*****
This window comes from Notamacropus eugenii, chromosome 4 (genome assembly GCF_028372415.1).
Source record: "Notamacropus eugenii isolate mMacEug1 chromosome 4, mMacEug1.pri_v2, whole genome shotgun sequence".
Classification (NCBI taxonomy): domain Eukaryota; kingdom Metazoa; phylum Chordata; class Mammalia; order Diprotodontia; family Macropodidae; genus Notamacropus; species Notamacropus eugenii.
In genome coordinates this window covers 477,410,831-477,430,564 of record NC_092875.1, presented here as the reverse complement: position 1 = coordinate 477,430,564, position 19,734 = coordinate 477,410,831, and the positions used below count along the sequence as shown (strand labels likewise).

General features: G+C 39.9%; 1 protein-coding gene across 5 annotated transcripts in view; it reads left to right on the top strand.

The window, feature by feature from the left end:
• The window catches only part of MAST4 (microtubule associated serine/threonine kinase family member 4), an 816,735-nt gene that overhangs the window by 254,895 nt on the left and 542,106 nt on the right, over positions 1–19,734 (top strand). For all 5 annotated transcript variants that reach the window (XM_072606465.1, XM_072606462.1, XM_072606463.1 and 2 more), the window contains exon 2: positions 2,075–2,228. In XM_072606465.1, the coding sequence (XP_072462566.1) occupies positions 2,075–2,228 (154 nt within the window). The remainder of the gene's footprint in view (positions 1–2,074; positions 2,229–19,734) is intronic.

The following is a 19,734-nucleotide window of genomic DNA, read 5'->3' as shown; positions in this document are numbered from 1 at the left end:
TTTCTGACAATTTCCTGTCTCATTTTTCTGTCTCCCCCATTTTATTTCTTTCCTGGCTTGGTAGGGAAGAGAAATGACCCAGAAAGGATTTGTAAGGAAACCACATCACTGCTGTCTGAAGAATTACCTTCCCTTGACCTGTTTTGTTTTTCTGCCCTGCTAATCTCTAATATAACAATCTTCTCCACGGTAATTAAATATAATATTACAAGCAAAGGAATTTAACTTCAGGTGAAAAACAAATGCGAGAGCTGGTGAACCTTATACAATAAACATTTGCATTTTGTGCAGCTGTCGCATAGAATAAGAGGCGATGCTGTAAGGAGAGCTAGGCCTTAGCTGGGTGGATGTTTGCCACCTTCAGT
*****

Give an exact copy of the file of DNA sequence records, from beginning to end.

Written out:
This window comes from Notamacropus eugenii, chromosome 4 (genome assembly GCF_028372415.1).
Source record: "Notamacropus eugenii isolate mMacEug1 chromosome 4, mMacEug1.pri_v2, whole genome shotgun sequence".
Classification (NCBI taxonomy): domain Eukaryota; kingdom Metazoa; phylum Chordata; class Mammalia; order Diprotodontia; family Macropodidae; genus Notamacropus; species Notamacropus eugenii.
In genome coordinates this window covers 477,410,831-477,430,564 of record NC_092875.1, presented here as the reverse complement: position 1 = coordinate 477,430,564, position 19,734 = coordinate 477,410,831, and the positions used below count along the sequence as shown (strand labels likewise).

General features: G+C 39.9%; 1 protein-coding gene across 5 annotated transcripts in view; it reads left to right on the top strand.

The window, feature by feature from the left end:
• The window catches only part of MAST4 (microtubule associated serine/threonine kinase family member 4), an 816,735-nt gene that overhangs the window by 254,895 nt on the left and 542,106 nt on the right, over positions 1–19,734 (top strand). For all 5 annotated transcript variants that reach the window (XM_072606465.1, XM_072606462.1, XM_072606463.1 and 2 more), the window contains exon 2: positions 2,075–2,228. In XM_072606465.1, the coding sequence (XP_072462566.1) occupies positions 2,075–2,228 (154 nt within the window). The remainder of the gene's footprint in view (positions 1–2,074; positions 2,229–19,734) is intronic.

The following is a 19,734-nucleotide window of genomic DNA, read 5'->3' as shown; positions in this document are numbered from 1 at the left end:
TTTCTGACAATTTCCTGTCTCATTTTTCTGTCTCCCCCATTTTATTTCTTTCCTGGCTTGGTAGGGAAGAGAAATGACCCAGAAAGGATTTGTAAGGAAACCACATCACTGCTGTCTGAAGAATTACCTTCCCTTGACCTGTTTTGTTTTTCTGCCCTGCTAATCTCTAATATAACAATCTTCTCCACGGTAATTAAATATAATATTACAAGCAAAGGAATTTAACTTCAGGTGAAAAACAAATGCGAGAGCTGGTGAACCTTATACAATAAACATTTGCATTTTGTGCAGCTGTCGCATAGAATAAGAGGCGATGCTGTAAGGAGAGCTAGGCCTTAGCTGGGTGGATGTTTGCCACCTTCAGT